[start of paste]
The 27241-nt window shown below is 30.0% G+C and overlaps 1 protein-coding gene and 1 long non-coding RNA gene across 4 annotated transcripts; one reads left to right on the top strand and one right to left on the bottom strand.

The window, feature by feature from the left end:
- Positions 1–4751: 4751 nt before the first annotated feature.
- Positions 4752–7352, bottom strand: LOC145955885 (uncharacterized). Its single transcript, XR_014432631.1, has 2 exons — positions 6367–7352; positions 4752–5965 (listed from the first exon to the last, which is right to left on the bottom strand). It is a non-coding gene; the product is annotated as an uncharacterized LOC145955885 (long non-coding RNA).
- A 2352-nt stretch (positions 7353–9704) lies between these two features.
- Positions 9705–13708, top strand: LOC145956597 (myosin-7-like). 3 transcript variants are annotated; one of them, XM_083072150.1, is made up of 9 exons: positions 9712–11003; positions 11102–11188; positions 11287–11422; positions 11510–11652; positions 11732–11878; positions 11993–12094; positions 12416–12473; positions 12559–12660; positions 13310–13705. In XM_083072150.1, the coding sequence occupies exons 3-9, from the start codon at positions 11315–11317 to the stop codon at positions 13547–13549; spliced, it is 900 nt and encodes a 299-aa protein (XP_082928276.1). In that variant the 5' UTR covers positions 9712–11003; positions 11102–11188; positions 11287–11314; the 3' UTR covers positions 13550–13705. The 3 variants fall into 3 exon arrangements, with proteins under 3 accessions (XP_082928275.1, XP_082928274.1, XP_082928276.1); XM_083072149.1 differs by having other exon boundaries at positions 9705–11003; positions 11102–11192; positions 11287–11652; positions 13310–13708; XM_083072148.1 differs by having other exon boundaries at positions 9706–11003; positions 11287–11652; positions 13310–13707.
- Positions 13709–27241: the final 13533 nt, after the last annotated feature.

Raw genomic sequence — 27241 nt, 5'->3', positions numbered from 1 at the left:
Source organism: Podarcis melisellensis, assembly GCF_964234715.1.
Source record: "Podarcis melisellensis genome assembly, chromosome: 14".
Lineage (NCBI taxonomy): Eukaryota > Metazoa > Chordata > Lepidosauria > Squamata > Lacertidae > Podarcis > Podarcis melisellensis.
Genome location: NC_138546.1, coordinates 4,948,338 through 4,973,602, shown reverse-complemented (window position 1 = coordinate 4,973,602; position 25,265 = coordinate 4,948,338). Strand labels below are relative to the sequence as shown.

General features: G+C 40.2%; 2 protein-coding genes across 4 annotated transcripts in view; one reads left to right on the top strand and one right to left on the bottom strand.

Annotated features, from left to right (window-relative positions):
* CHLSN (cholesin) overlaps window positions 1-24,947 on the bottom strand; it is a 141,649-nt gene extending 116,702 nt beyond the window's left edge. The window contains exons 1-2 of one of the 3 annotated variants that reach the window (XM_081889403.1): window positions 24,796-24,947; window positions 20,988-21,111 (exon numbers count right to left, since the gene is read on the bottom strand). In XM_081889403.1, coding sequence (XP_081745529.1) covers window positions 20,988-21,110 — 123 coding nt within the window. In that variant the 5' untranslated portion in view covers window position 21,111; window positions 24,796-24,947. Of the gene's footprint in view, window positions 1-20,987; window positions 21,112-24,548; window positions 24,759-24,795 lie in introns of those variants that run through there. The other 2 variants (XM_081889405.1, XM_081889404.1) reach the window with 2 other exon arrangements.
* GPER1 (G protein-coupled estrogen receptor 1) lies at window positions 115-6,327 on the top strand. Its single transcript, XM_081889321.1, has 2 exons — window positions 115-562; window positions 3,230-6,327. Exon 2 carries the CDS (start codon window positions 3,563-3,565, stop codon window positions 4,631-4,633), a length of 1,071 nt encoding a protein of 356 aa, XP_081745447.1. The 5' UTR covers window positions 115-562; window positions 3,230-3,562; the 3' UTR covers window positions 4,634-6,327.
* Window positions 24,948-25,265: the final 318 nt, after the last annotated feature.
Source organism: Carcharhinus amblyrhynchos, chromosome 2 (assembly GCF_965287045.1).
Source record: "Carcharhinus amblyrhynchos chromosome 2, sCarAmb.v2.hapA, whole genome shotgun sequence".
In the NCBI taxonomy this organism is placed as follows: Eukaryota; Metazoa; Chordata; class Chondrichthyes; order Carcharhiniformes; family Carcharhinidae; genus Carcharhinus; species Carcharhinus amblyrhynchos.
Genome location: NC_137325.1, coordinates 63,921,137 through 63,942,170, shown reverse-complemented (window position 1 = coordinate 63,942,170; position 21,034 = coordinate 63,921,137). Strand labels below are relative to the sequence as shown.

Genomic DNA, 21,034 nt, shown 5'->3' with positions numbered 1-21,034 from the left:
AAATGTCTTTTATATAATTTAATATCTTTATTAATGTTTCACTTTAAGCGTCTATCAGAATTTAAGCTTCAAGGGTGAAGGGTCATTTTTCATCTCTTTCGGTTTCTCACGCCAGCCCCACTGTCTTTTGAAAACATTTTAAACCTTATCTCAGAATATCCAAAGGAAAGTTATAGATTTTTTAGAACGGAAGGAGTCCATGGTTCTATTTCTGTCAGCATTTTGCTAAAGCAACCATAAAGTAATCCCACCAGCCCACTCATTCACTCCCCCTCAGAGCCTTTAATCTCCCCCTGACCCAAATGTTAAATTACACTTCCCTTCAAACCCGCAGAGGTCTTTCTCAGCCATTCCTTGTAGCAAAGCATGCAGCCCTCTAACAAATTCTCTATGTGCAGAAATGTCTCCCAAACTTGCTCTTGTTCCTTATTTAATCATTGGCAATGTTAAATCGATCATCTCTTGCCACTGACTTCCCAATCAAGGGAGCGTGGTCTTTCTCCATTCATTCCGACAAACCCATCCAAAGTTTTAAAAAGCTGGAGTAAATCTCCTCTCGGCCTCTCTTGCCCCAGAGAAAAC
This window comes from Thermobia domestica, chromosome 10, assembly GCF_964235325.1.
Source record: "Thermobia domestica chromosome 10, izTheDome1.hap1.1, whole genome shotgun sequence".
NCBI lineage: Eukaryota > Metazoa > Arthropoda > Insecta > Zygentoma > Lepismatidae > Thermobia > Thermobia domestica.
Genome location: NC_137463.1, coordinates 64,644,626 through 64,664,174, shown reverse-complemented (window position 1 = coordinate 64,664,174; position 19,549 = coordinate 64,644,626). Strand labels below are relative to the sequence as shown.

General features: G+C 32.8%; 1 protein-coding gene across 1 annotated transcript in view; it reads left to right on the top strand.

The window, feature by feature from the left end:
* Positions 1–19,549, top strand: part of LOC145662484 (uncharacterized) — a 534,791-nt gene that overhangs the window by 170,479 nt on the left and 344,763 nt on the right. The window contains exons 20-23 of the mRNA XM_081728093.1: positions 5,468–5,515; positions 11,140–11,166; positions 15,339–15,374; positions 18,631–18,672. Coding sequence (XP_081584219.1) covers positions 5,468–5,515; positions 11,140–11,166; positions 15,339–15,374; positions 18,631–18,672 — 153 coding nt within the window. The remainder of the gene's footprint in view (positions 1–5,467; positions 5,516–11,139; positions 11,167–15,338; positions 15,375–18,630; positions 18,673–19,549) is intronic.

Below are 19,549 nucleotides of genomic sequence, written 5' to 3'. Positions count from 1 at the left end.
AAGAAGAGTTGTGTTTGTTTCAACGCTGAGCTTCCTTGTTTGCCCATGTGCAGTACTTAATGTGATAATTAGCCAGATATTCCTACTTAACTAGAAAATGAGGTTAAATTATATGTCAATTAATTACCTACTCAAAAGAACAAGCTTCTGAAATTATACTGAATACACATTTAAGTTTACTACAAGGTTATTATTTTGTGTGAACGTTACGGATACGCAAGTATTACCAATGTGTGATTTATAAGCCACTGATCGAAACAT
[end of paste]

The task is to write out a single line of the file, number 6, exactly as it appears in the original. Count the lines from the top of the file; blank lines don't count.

- Positions 9705–13708, top strand: LOC145956597 (myosin-7-like). 3 transcript variants are annotated; one of them, XM_083072150.1, is made up of 9 exons: positions 9712–11003; positions 11102–11188; positions 11287–11422; positions 11510–11652; positions 11732–11878; positions 11993–12094; positions 12416–12473; positions 12559–12660; positions 13310–13705. In XM_083072150.1, the coding sequence occupies exons 3-9, from the start codon at positions 11315–11317 to the stop codon at positions 13547–13549; spliced, it is 900 nt and encodes a 299-aa protein (XP_082928276.1). In that variant the 5' UTR covers positions 9712–11003; positions 11102–11188; positions 11287–11314; the 3' UTR covers positions 13550–13705. The 3 variants fall into 3 exon arrangements, with proteins under 3 accessions (XP_082928275.1, XP_082928274.1, XP_082928276.1); XM_083072149.1 differs by having other exon boundaries at positions 9705–11003; positions 11102–11192; positions 11287–11652; positions 13310–13708; XM_083072148.1 differs by having other exon boundaries at positions 9706–11003; positions 11287–11652; positions 13310–13707.